DETROIT (ChurchMilitant.com) - The viral pandemic has been a life-changer for many Americans, both temporally and spiritually.
As the number of confirmed COVID-19 cases skyrockets and public places across the United States continue to shutter, a new Pew Research Center survey finds that the outbreak is having a profound impact on the personal lives of Americans. Nearly 90% of U.S. adults say their lives have changed as a result of the virus outbreak, with 44% of those saying their lives have changed in a major way.
With regard to religiosity, 64% of Republican/Republican-leaning respondents said they have prayed for an end to the spread of the virus, while 46% of Democrat/Democrat-leaning people have done so.
"Evangelical protestants" edged out "historically black protestants" 82% to 79% in the percentage of those who have prayed for an end to the outbreak.
Of the six categories of religion included in the poll, Catholics came in fourth with 68% praying for an end to the virus, and Jewish people came in last, with only 35% praying for its end.
In what some regard as the most interesting statistic of all, 36% of those who consider their religion "nothing in particular" have prayed for an end to the pandemic. Additionally, 6% of those who specifically call themselves atheists or agnostics have prayed for a halt to the virus' spread. To whom they consciously pray was not asked in the survey.
These results echo the findings of a 2018 Savanta ComRes-Tearfund poll of U.K. residents, which showed that, in what seems like an inherent contradiction, one in five non-believers pray to God. Among the nonreligious, personal crisis or tragedy is the most common reason found for praying, with one in four saying they pray to gain comfort or feel less lonely. The present pandemic is considered such a crisis by a growing number of people.
An anonymous man named "Henry," 64, was surveyed in the poll. Henry said he prays every night, kneeling by his bed, despite not being religious. "I worry about it quite a lot. Is it some kind of an insurance policy, is it superstition or is it something more real?" he asked himself out loud.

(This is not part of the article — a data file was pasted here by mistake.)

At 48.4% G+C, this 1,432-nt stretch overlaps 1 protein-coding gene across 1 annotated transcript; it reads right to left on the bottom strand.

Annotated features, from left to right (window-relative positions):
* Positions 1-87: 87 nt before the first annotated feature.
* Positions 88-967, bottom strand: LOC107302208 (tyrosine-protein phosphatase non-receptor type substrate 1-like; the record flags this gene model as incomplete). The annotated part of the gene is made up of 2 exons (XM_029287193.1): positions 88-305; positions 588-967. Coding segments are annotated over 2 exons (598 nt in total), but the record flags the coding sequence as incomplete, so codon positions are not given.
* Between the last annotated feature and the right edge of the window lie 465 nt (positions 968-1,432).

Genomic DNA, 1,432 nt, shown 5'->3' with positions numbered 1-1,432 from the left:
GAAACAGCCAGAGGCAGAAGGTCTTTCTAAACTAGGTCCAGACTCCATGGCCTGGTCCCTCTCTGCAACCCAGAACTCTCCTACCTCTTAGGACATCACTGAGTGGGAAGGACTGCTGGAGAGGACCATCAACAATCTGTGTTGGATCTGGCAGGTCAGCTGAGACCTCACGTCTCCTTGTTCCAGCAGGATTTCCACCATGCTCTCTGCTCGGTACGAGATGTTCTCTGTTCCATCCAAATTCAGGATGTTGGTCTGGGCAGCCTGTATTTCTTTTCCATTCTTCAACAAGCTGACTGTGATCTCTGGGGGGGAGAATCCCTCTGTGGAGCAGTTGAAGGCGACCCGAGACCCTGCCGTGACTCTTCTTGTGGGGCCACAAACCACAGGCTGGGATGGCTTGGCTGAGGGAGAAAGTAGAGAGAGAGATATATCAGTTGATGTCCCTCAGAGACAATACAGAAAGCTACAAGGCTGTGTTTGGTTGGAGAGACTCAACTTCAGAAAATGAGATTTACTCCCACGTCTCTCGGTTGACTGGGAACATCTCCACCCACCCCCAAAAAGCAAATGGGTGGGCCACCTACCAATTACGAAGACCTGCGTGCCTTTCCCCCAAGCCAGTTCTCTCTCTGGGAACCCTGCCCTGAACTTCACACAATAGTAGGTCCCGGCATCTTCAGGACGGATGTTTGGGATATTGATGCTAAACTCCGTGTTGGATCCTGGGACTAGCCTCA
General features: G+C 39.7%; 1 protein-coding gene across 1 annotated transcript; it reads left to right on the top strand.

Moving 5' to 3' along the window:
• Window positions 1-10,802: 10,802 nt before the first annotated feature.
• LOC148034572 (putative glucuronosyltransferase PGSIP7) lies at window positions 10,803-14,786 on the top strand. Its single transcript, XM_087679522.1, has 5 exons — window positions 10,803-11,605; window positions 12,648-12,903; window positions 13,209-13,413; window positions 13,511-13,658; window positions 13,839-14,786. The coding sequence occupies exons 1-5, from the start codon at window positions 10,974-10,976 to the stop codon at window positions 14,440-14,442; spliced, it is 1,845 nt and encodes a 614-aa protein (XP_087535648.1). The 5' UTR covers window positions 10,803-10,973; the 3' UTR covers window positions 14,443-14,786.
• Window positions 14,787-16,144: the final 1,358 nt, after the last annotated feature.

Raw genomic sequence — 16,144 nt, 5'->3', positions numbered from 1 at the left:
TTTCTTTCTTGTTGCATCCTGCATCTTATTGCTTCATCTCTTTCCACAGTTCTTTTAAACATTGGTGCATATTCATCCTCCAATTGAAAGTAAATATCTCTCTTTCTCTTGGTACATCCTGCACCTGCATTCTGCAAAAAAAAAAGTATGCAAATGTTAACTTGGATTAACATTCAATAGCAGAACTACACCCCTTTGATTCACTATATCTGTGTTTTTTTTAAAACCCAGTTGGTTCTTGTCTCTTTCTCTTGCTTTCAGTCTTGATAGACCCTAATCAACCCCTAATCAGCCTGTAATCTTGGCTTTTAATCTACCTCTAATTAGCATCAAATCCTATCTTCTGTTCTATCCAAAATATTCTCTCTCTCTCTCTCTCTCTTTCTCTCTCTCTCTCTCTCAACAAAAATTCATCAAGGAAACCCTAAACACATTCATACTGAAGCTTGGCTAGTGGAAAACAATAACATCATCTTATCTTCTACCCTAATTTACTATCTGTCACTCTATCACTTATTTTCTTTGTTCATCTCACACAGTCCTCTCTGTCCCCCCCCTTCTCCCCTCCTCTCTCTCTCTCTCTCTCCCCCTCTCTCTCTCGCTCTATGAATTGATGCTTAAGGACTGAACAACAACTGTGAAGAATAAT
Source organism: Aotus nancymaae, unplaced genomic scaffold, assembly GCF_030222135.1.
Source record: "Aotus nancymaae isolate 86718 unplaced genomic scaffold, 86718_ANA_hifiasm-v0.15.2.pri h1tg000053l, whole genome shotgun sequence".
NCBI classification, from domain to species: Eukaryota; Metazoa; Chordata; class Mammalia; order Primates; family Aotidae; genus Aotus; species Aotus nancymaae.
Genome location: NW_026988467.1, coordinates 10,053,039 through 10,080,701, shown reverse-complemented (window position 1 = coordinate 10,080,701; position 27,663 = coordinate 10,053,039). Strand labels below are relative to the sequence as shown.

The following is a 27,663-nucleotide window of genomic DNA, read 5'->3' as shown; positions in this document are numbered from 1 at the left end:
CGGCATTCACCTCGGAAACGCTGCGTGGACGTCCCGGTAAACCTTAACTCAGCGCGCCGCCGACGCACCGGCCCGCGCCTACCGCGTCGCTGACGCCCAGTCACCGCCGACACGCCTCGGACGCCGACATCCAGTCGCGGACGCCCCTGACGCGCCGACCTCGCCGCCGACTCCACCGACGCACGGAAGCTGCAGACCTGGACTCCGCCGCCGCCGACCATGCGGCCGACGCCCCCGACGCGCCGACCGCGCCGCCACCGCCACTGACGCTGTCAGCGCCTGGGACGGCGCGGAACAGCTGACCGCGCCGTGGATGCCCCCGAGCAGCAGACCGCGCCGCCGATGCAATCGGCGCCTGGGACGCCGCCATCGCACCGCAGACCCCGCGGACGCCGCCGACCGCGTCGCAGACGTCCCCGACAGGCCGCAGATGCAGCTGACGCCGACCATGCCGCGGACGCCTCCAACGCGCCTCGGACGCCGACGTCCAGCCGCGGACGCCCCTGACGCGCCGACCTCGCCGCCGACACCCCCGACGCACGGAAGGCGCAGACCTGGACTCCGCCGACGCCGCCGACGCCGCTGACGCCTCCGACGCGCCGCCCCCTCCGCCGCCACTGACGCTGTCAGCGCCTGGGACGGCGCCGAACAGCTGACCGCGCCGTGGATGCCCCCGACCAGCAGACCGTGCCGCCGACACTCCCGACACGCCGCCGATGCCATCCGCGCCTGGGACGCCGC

Asked if he believed in God, he replied: "I don't know but I would describe myself at the skeptical end of agnosticism. I certainly wouldn't classify myself as religious."
Henry said he starts by silently reciting the Lord's Prayer and then asks for his loved ones to be kept safe and well. "Sometimes I include other specific people or suffering groups." He claimed he had no idea if God heard his prayers and admitted, "I wonder why I don't stop doing it. Sometimes I feel it's a kind of hypocrisy."
Likewise, Psychology Today notes that an earlier Pew study found that 6% of atheists pray every day to a God they claim not to believe in, while 11% pray weekly or monthly.
More recent Pew surveys found that, of the people who usually attend religious services, 57% now watch them online or on television. For Catholics in particular, the number is 46%.
In other pandemic-related findings, Democrats are more likely than Republicans to say they have been feeling psychological distress; young adults are considerably more likely to go out to a public gathering than older adults; and more women than men say their lives have changed in a major way, 47% to 41%.
Additionally, the more formal education and the higher income level one has, the more likely they say they've been affected in a major way by the crisis. And while most Americans are not comfortable going out to public places, 57% are okay with going to the grocery store and 62% are comfortable visiting a close friend or family member at their homes.